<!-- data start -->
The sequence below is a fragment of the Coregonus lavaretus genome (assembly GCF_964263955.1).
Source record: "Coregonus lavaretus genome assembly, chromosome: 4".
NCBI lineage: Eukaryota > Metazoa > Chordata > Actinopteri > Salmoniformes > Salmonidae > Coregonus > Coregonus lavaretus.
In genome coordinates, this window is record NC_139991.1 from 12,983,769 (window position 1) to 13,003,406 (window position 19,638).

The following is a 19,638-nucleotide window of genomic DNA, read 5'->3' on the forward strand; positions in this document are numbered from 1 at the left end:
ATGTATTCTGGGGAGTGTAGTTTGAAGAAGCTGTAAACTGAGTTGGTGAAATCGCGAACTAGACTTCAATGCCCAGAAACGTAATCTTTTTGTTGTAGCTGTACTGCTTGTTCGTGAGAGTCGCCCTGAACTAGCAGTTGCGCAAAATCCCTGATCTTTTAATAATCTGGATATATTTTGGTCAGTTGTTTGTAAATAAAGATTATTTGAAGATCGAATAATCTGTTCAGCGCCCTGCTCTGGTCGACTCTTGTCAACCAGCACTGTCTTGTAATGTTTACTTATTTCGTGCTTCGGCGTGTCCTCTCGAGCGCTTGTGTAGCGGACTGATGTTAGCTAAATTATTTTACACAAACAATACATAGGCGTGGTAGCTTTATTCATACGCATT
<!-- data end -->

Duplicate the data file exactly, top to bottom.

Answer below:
The sequence below is a fragment of the Coregonus lavaretus genome (assembly GCF_964263955.1).
Source record: "Coregonus lavaretus genome assembly, chromosome: 4".
NCBI lineage: Eukaryota > Metazoa > Chordata > Actinopteri > Salmoniformes > Salmonidae > Coregonus > Coregonus lavaretus.
In genome coordinates, this window is record NC_139991.1 from 12,983,769 (window position 1) to 13,003,406 (window position 19,638).

The following is a 19,638-nucleotide window of genomic DNA, read 5'->3' on the forward strand; positions in this document are numbered from 1 at the left end:
ATGTATTCTGGGGAGTGTAGTTTGAAGAAGCTGTAAACTGAGTTGGTGAAATCGCGAACTAGACTTCAATGCCCAGAAACGTAATCTTTTTGTTGTAGCTGTACTGCTTGTTCGTGAGAGTCGCCCTGAACTAGCAGTTGCGCAAAATCCCTGATCTTTTAATAATCTGGATATATTTTGGTCAGTTGTTTGTAAATAAAGATTATTTGAAGATCGAATAATCTGTTCAGCGCCCTGCTCTGGTCGACTCTTGTCAACCAGCACTGTCTTGTAATGTTTACTTATTTCGTGCTTCGGCGTGTCCTCTCGAGCGCTTGTGTAGCGGACTGATGTTAGCTAAATTATTTTACACAAACAATACATAGGCGTGGTAGCTTTATTCATACGCATT